Phuket Lifestyle: Traffic jams to peanut butter

PHUKET: Good news that big projects on Phuket are finally getting government attention. These include a light rail track from the airport and a mountain tunnel through to Patong with plans for overpasses and underpasses to move traffic along the Bypass Road.

However, plans for solving traffic congestion at Chalong Circle where thousands of Thais and expats from Rawai and Nai Harn get trapped each day attempting to get to work or get home seem non-existent.

Chalong Circle is the island’s most congested traffic bottleneck, funneling construction trucks, tourists’ minivans, cars, bicycles and motorbikes coming from Kata, Phuket City and all points south of the island. Chalong traffic police handle the daily dilemma by placing brightly colored traffic cones in the midst of the chaos to channel the peak travel time’s increase in vehicle numbers through this choke point.

The future for commuters looks more disheartening with recent growth and development in the area. Just north of the Chalong police station, an area has been cleared that used to be A-One grocery store and Baan Kanom bakery with a large tyre factory next door. They have been bulldozed and plans for 300 local vendor shopping stalls with parking for tour buses are in the process of being built.

Chalong has traditionally been home to long term expats, many of whom retired to the south of the island almost 20 years ago long before upscale developments were considered up north. The area around and south of Chalong was where the more affordable housing and restaurants could be found. Much of that is changing.

The Yoothim family has been great friends of Chalong’s expat community. They own much of the land and many businesses near Chalong Circle on the road to Kata. They opened their KL Mart in 1988 to service the growing number of foreigners who were settling in the area. Their business thrived and by 1996 they had expanded their store to over 1,000 square meters with 21 guest rooms on an upper level. They imported cheese and butter and wine, commodities that were hard to find on Phuket back then. Most recently, with the opening of the many Super Cheap mini-stores in the area, they’ve had to close their doors and hope they can find a tenant for their massive edifice.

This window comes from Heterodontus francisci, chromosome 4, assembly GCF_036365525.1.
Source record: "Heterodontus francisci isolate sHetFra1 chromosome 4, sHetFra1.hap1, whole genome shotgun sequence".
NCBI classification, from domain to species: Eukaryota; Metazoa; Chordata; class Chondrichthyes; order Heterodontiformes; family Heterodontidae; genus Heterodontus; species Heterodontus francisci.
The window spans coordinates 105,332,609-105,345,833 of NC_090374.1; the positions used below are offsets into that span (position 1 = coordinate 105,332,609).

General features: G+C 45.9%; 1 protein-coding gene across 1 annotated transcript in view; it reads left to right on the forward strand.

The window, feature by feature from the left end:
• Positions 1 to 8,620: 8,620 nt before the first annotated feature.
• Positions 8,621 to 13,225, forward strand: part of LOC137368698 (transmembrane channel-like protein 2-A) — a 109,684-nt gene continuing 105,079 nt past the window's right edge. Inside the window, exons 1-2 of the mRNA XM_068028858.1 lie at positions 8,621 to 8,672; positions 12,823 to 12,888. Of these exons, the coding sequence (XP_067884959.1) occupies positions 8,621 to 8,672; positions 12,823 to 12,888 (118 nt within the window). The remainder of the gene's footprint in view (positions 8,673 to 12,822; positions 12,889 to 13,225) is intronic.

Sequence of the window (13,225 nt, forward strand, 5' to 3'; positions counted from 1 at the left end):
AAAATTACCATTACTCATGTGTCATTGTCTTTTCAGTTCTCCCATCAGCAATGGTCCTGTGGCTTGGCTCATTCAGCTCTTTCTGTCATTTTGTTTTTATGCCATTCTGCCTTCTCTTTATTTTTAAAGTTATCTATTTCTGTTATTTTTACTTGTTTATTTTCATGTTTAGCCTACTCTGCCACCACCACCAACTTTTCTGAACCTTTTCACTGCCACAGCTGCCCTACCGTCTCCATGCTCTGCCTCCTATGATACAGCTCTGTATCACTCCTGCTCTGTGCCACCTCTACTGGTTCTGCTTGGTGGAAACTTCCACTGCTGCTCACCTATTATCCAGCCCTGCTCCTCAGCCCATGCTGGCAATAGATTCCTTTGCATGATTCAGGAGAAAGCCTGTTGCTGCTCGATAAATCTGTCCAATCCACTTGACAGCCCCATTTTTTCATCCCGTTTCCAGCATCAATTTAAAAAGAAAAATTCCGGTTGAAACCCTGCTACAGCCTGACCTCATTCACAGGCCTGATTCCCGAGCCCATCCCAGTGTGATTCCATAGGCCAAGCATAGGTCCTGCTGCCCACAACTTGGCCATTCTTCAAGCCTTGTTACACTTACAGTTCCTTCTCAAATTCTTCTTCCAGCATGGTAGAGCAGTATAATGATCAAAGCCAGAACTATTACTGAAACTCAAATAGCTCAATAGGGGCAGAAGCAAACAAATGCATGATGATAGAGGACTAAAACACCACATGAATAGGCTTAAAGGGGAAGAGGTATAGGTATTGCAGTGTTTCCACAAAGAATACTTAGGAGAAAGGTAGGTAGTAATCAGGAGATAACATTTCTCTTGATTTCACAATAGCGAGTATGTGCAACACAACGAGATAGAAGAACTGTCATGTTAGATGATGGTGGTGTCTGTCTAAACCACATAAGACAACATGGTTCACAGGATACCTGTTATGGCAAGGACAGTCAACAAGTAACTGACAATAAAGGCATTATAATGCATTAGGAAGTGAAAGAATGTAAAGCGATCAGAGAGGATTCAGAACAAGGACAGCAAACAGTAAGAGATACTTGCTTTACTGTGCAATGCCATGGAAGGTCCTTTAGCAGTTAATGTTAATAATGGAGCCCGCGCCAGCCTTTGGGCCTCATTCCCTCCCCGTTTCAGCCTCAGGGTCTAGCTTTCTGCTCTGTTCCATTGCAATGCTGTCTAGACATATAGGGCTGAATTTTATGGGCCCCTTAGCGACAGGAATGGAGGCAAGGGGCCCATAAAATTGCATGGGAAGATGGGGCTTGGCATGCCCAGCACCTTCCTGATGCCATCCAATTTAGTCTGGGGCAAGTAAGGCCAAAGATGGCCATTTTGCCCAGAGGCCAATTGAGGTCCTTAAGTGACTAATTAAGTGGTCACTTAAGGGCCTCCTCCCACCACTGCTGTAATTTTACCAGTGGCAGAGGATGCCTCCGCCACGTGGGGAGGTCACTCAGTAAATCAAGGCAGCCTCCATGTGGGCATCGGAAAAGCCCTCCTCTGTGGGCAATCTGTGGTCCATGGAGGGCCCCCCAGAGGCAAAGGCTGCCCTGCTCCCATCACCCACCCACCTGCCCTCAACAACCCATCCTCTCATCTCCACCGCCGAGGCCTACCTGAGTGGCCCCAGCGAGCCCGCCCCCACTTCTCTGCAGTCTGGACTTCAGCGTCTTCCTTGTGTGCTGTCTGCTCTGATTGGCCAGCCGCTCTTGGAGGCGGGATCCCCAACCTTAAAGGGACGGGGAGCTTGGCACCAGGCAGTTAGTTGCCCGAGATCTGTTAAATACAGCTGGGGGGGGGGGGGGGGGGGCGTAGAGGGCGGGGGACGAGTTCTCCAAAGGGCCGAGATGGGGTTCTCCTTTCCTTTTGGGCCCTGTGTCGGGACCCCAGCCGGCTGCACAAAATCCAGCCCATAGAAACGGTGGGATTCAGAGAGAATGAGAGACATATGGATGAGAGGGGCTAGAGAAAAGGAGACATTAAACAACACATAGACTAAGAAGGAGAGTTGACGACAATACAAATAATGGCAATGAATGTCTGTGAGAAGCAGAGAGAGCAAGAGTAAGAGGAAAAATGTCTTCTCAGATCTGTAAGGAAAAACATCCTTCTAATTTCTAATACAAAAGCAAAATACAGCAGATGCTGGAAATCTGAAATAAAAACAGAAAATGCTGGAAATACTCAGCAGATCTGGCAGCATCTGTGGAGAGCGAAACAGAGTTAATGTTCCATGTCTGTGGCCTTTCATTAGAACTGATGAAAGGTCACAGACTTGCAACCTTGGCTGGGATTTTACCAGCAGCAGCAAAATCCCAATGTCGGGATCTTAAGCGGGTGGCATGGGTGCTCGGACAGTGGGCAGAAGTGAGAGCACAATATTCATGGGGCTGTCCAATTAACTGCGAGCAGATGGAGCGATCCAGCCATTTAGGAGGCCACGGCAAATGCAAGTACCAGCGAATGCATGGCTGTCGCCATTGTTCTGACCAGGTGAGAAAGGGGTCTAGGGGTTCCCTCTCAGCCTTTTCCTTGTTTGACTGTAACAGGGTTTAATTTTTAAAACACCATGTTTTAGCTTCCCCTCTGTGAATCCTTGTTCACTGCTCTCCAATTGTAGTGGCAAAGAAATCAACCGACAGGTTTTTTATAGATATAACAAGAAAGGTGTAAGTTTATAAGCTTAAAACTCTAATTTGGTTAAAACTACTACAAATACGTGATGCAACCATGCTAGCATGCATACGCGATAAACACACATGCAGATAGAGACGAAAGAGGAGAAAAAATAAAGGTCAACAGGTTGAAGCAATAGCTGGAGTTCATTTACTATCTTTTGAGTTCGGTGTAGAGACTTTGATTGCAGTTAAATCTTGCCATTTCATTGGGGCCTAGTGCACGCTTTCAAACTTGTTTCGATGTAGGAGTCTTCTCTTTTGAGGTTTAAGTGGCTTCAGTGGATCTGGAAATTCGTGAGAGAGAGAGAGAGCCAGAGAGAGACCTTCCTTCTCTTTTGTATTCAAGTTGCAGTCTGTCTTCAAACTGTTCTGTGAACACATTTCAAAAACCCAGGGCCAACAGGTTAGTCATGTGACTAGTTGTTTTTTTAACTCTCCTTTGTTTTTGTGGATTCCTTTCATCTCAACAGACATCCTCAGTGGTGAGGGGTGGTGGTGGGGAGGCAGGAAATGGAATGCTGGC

Further up the road is Rungnapa Supermarket, the fun center for local Thais and late night expats who gather when most have already found slumber. A lively center that sold everything from bug spray to any kind of alcohol, late night drinkers, just off from a late shift at a five star resort, could be found swapping stories with their colleagues while the farang contingent were in competition to see who could drink the most beer before dawn. Now Rungnapa is broken and in ruin, another victim of the nearby Tesco-Lotus and Tops invasion.

But not all is grim in Chalong. Villa Market at Home Pro Village is the upscale destination for foreigners from all over the island willing to pay high prices to pretend they are back in Western civilization.

Another success story is Julapan Stationary, where expats eagerly await to buy their weekly Phuket Gazette. Chanok and Jularat Karndee opened their stationary store in 1995 when there were still rice fields in Chalong. The land belonged to the family. Chanok had been working on Koh Samui, but wanted to return to Phuket and he convinced his family to open Chalong’s first stationary store. It has grown to be so successful that he has expanded and built a 28-room hotel as part of Jula Place. This boutique hotel probably has Chalong’s most exciting architecture having looked at many proposals before deciding to build his hotel with a wonderful futuristic look.

Chalong is home to one of the most glamorous dining destinations on Phuket. The new Vset restaurant, presided over by Chef Ronnie Macuja, sets the bar for beautiful food and setting at Chalong Bay. And not too far away is the new location for Woody Leonhard’s popular cafe and computer training center at the recently opened Fisherman’s Way Business Center where peanut butter lovers can buy Woody’s latest product, a natural delicious tasting peanut butter that he is producing from organic peanuts grown in the north of Thailand.

“I can’t seem to stop myself from creating new projects,” he smiles.

There is no good news about a plan to solve the traffic problems at Chalong Circle, but there is light even without confirmation of a new tunnel.

— Bruce Stanley

Thai Life

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Archiving articles from the Phuket Gazette circa 1998 - 2017. View the Phuket Gazette online archive and Digital Gazette PDF Prints.

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